but turning your head and letting the inferior cement flow in exchange for a payoff might involve a bribe but other crimes are the dangerous ones. not making this distinction sounds like just self important americans jawing

Apr. 06 2009 12:16 PM
Tom M. from Toronto

Our own former Prime Minister - Brian Mulroney - was implicated in accepting bribes from Airbus by way of German intermediary. In fact, he is being investigated once again right now by our of our Parliamentary Committees. Shameful.

Apr. 06 2009 12:16 PM
Tony from San Jose, CA

Siemens main threat was to be barred from doing business with the US government (or even in the US). The fine is huge, but they settled for it because not allowed to do business is even worse.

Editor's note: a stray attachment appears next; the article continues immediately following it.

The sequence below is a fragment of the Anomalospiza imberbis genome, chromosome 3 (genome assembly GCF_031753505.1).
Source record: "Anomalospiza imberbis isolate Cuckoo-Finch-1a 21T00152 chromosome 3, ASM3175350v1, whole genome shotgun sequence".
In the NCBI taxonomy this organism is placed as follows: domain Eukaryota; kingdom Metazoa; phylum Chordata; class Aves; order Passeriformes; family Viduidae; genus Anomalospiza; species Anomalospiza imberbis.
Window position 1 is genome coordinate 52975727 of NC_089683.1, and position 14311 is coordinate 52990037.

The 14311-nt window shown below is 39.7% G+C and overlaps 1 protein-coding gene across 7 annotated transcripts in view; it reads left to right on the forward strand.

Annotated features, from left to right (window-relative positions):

Apr. 06 2009 12:12 PM


Apr. 06 2009 12:10 PM
Michael M Thomas from Brooklyn

Leonard: I wrote a novel called Black Money about 15 years ago - but that's not the point. Years ago, in Texas on my first book tour, a friend - CEO of big independent energy company - came up to me and announced that he was becoming an Austrian citizen.'Why?" I asked. "Simple," came the reply. "This way, I can bribe!"

Apr. 06 2009 10:41 AM
ebun from brooklyn

Much of the arguement in favor, okay maybe not favor but condoning bribery has been that it is the only way things get done in those countries. Transperancy international now produces a list of countries whose companies are more apt to pay bribes to go along with the list of countries more likely to recieve bribes. Bribery is unethical, plain and simple, it shows a lack of commitment to play fair to win a contract and once the contract is won, an excuse to provide sub par service. Quite frankly both the reciepient and the payer of bribes win. Those who are shafted are the rest of us, as a Nigerian (high on transparency internationals list), it pains me that we still allow this to go on.
Can your guest comment on the most recent indictment of KBR and what is likely to come of that?

Apr. 06 2009 08:49 AM